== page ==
Money grows on trees
The current economic crisis in New Jersey has left politicians and economists scrambling for a viable solution to alleviate some of the economic distress left behind by the spend-happy former Gov. Jon S. Corzine, who ran up a $12 billion deficit with lavish spending habits and mediocre economic reform. Unfortunately, as we have seen in the past month, these "viable" solutions that Gov. Chris Christie has posed, aim to shift the consequence of Corzine's foolish spending habits onto the lives of tax-paying N.J. residents, ultimately forcing them to bear all consequences and accept the proposed tax increases, adjusted pensions, proposed 25 percent jump in NJ Transit fares and massive cuts in financial aid and higher education funding. All of these changes just mentioned share a few things in common: They will undoubtedly help bridge the deficit gap in the New Jersey, they all are negative changes that add no positive outcomes for the N.J. resident and, perhaps the most important, they are all entirely unnecessary.
Imagine a troubling economy whose financial woes could be solved with an unlimited abundant natural resource. A resource whose exploitation carries little consequence medically, extreme upside economically and whose expense requires little — if any — government spending. This resource, a commodity that has survived through recent economic recessions around, has evolved and blossomed despite the war against it, is known as marijuana — the most profitable cash crop in the world.
Hidden in the shadows of recent political debate and controversy lies the California's movement in the legalization of marijuana to fix their troubling economy. While Christie's budget proposal seems to affect everyone besides the people earning more than $400,000, it becomes evident that he needs to spend less time developing lackluster reforms that affect the majority of the people in New Jersey — the people earning under $400,000 — and spend more time looking at the true ingenious of California's motive and direction going into the state's November's ballot. This economic wisdom can be attributed to the sheer numbers, which undoubtedly favor the legalization of marijuana.
California made $11 million in 2009 of revenue off taxed medicinal marijuana, while the Drug Enforcement Administration — let's not forget, the DEA is paid for with our federal tax dollars — spent $10 billion on the war against the substance, a substance with no ties to physical dependence or addiction and certainly no reported cases of death caused by smoking the plant. I think it goes without saying, that the "war against marijuana" has been an utter disaster, and at a rate of about $10 billion a year, has achieved no success.
Government data suggests that marijuana stands as a $36 billion-a-year cash crop in the United States — that is, $36 billion that is unregulated and completely untaxed. Milton Friedman, a former economist and statistician, projected government revenue from anywhere between $14 and $40 billion a year, just from the taxation and regulation of the substance alone. For one Californian county, cannabis culture remains as two-thirds of the local economy, with crops estimated at $1 billion. CNBC reports suggest that with an organized system of legalization, we would save $7.78 billion a year in law enforcement costs against the drug alone — nearly $8 billion that could be used to fight the deficits. That number does not include the massive amount of money the state and federal system would save for not having to fund the imprisonment of criminals with marijuana-related offenses.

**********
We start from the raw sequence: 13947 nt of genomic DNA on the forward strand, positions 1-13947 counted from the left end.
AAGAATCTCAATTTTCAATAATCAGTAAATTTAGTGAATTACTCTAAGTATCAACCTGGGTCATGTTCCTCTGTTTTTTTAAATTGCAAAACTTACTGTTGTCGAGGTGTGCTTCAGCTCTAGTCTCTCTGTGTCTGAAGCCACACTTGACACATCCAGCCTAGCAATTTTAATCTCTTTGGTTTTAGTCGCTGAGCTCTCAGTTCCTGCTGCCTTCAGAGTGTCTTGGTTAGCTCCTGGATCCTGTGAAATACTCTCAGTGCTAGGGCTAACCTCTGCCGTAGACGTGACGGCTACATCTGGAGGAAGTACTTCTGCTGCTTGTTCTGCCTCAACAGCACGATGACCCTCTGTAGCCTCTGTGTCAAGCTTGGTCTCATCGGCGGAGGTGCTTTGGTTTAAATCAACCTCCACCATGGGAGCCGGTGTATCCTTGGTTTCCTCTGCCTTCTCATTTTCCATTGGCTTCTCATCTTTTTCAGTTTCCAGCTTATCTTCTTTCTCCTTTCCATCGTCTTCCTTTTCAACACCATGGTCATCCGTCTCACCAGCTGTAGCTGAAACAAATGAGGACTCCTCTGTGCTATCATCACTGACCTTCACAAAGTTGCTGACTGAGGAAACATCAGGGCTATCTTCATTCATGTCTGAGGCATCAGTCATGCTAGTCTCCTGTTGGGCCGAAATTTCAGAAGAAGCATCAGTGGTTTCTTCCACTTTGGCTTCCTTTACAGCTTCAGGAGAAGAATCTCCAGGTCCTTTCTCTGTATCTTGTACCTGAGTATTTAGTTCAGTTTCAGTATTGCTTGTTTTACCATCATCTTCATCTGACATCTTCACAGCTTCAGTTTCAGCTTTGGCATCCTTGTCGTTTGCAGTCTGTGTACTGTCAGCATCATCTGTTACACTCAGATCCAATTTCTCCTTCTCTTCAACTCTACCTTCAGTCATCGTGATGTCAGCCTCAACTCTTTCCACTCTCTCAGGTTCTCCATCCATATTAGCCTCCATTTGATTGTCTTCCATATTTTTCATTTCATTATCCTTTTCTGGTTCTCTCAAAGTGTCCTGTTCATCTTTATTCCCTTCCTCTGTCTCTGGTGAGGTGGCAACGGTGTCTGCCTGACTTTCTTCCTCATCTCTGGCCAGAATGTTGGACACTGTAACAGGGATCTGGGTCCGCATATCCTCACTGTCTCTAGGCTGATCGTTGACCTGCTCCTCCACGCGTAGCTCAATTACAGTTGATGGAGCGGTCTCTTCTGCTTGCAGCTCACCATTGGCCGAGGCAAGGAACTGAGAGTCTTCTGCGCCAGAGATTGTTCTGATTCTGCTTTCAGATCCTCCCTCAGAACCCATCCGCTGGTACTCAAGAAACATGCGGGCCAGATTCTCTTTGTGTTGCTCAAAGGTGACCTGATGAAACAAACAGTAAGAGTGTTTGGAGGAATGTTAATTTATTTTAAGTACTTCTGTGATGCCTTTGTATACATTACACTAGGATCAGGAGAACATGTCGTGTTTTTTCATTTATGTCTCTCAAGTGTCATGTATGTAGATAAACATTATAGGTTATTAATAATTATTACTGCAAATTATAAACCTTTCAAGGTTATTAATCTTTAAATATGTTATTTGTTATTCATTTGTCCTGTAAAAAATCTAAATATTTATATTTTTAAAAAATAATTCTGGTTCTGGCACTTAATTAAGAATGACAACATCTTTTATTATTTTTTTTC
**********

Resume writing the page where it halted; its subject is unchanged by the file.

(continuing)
Across the board, New Jersey is facing massive deficits — deficits that if not addressed correctly, could spin into a state of disaster — a position that California is extremely familiar with. After a 40-year war against the drug, and billions of tax dollars down the drain, California is finally adopting the notion to cash in on one of the most profitable resources in the world, instead of trying to win a war they cannot win. Marijuana has blossomed into a lifestyle whose business is perhaps the most consistent business known in modern day.
Despite the troubling economy, people continue consuming cannabis, making marijuana one of the most stable commodities known. With marijuana serving as a bigger cash crop than wheat and corn combined, it seems plausible to assume that regulating and legalizing marijuana could cause a spark in the economy, on both the state and federal levels. California's November ballot will be the story that surrounds news headlines across the country — and maybe then, Christie will put his conservatism aside and cash in on the marijuana business as a source of revenue for the state. This idea seems more rational than cutting the resources New Jersey needs most. Let's hope that sometime in the next four years — because a second term for Christie does not look too promising — Christie will come to terms with the fact that money does grow on trees.
Robert Pavleszek is a School of Arts and Sciences junior majoring in political science.